Ukraine's biggest backers in its struggle against Russia's invasion appear to be wobbling. Kyiv is at risk of losing its number one weapons supplier, the United States — an aid package proposed by US President Joe Biden worth $61 billion (€56.6 billion) has been blocked since late last year due to a fight in Congress. Who can Kyiv count on these days?
London, Paris, Berlin
London is one of the first doors Ukraine can knock on. British Prime Minister Rishi Sunak visited Kyiv and announced an unprecedented military aid package for the Ukrainian armed forces worth over $3 billion. Britain is also the first Western ally to sign a security agreement with Ukraine, ensuring long-term arms supplies. France is preparing a similar deal. But what about Berlin?
Ukrainian President Volodymyr Zelenskyy has repeatedly brought up the prospect of Germany taking on a leadership role in Europe in supplying arms to Kyiv.
According to calculations from the Kiel Institute for the World Economy (IfW), the US remains the undisputed biggest donor to Ukraine in terms of pure military aid, having sent the equivalent of close to $50 billion. Germany, however, has climbed from third to second place. From the start of Russia's full-scale invasion of Ukraine in February 2022 until the end of October 2023, Berlin has sent military aid worth more than €17 billion. In third place comes London, whose support the IfW tallied at €6.6 billion.
Germany a big backer, at least in relative terms
Given that Germany has the biggest economy in the European Union, shouldn't it be in the number one spot?
"It should, but that doesn't mean it's ready to," German journalist Gesine Dornblüth, an author of several books on Russia, told DW on the "Geofaktor" podcast.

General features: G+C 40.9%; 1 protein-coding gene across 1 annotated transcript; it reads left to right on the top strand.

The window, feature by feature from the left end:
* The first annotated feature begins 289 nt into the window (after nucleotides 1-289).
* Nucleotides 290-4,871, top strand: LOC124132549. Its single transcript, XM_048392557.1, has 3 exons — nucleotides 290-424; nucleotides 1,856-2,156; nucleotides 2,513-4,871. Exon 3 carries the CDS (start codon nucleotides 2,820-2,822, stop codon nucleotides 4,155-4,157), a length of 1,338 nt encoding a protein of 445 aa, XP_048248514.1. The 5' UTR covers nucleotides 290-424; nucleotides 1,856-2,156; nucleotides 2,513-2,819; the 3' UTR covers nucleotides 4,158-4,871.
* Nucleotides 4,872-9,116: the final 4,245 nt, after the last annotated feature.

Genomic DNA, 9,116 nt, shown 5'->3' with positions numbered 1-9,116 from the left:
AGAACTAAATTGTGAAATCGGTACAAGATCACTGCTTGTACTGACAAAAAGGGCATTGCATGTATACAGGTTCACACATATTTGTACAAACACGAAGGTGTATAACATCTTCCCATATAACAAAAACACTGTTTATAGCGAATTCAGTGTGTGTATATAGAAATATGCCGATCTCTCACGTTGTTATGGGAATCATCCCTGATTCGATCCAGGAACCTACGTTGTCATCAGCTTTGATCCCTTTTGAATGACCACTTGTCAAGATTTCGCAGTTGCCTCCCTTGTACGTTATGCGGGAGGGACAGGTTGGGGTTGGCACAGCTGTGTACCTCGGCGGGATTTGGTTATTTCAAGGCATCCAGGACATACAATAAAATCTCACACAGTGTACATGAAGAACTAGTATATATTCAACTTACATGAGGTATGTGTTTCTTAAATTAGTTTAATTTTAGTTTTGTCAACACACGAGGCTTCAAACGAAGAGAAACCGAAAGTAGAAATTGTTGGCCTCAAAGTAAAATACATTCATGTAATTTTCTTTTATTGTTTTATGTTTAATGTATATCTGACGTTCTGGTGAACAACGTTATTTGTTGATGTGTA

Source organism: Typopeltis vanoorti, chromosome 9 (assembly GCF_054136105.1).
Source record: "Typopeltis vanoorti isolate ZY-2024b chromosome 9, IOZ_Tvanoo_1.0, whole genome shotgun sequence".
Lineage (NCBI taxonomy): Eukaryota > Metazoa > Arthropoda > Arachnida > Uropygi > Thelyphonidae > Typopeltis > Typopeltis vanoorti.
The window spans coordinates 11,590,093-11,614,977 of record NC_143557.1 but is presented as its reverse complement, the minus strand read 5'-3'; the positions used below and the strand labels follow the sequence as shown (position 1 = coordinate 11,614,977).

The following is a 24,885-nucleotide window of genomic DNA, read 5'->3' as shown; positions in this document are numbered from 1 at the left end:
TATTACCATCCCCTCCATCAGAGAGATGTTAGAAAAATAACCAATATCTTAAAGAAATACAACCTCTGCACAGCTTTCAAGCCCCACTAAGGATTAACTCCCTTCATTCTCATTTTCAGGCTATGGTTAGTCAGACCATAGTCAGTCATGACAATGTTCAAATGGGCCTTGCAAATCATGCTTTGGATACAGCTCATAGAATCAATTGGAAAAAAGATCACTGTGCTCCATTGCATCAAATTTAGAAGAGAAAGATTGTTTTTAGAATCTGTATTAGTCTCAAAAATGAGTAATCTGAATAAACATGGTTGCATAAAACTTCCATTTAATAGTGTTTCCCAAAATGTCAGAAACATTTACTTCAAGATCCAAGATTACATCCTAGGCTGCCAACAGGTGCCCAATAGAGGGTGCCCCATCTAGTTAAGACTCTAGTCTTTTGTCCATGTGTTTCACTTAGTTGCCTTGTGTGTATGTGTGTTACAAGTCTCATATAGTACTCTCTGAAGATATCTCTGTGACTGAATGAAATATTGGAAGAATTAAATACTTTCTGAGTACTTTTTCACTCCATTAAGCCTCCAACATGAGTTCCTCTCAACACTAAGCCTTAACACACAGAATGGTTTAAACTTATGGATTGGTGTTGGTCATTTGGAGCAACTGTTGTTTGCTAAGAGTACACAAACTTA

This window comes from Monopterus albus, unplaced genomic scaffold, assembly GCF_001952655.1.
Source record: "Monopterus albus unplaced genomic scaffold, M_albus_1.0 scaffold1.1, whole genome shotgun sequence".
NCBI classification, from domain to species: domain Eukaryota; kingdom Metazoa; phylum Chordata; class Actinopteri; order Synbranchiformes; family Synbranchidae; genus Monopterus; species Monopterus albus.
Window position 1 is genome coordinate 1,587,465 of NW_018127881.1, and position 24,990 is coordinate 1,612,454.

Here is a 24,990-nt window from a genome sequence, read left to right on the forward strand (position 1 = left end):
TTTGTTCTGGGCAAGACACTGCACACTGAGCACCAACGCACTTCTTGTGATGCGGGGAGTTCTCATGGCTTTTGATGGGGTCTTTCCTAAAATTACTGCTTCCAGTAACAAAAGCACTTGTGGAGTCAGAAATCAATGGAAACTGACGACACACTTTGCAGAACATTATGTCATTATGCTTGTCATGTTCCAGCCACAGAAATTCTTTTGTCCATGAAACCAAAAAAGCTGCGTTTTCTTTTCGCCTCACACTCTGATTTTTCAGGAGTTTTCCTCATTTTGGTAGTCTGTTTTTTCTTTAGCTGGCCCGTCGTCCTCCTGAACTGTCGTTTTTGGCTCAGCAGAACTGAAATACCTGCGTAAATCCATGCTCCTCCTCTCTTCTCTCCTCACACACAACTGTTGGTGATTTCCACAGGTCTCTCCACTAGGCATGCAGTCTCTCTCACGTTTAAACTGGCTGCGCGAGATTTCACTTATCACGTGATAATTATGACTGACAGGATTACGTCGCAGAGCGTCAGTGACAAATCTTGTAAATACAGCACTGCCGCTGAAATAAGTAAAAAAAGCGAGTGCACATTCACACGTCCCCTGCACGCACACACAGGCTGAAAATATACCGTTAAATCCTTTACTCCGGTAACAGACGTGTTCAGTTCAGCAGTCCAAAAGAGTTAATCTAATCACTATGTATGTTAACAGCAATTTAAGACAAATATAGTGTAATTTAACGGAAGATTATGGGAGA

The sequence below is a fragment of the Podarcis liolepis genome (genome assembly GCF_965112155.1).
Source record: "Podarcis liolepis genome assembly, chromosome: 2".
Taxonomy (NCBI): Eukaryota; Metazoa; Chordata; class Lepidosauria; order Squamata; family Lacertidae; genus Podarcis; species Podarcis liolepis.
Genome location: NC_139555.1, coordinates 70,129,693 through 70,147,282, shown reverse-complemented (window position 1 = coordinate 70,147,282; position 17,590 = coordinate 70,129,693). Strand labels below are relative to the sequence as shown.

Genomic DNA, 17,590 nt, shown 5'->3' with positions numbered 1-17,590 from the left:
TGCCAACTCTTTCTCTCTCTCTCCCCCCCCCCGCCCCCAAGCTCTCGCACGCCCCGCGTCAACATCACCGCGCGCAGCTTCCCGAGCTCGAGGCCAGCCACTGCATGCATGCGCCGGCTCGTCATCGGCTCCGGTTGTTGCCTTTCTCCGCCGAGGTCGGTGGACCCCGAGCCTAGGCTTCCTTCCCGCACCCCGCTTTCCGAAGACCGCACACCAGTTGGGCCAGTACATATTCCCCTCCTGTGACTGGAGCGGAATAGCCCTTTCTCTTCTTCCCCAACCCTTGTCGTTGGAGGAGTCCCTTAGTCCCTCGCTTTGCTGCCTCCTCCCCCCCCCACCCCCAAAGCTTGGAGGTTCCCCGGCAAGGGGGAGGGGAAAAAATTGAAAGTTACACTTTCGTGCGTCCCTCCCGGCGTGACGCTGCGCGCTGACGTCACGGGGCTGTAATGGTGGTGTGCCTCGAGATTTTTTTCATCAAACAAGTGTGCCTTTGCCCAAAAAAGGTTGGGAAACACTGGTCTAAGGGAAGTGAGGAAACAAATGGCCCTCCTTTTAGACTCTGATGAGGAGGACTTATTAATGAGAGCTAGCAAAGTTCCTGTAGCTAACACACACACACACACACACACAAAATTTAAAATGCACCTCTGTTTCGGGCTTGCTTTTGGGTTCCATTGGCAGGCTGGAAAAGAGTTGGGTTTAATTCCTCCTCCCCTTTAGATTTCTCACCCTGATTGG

Berlin may be proud of its second-place spot, but it's all relative, she said.
"If you look at the country's economic output, you see that German aid per inhabitant is less than that of some Baltic countries," Dornblüth said.
At the end of January, German Chancellor Olaf Scholz said he expected Berlin to conclude a security agreement with Kyiv soon but did not specify a time frame. As last year came to a close, Berlin announced a plan to double its aid to Ukraine for 2024 to €8 billion.
Berlin has also made progress in providing new types of weapons: at the end of January, the German Ministry of Defense announced it would deliver six decommissioned Sea King Mk41 military helicopters to Ukraine for the first time, following in the footsteps of London, which had already sent some.
Is Berlin really comfortable in the lead?
"Helicopters are good, but they're not enough," Dornblüth said. According to her, Germany isn't ready to significantly step up aid to Ukraine because the Bundeswehr itself does not have sufficient reserves, and new orders for weapons production have not been placed in time.
At the same time, there are weapons in Germany's stockpiles that Berlin is simply not prepared to hand over. Taurus missiles, for example. Scholz has reasoned, among other things, that possible Ukrainian attacks deep into Russian territory could lead to a dangerous escalation of the war.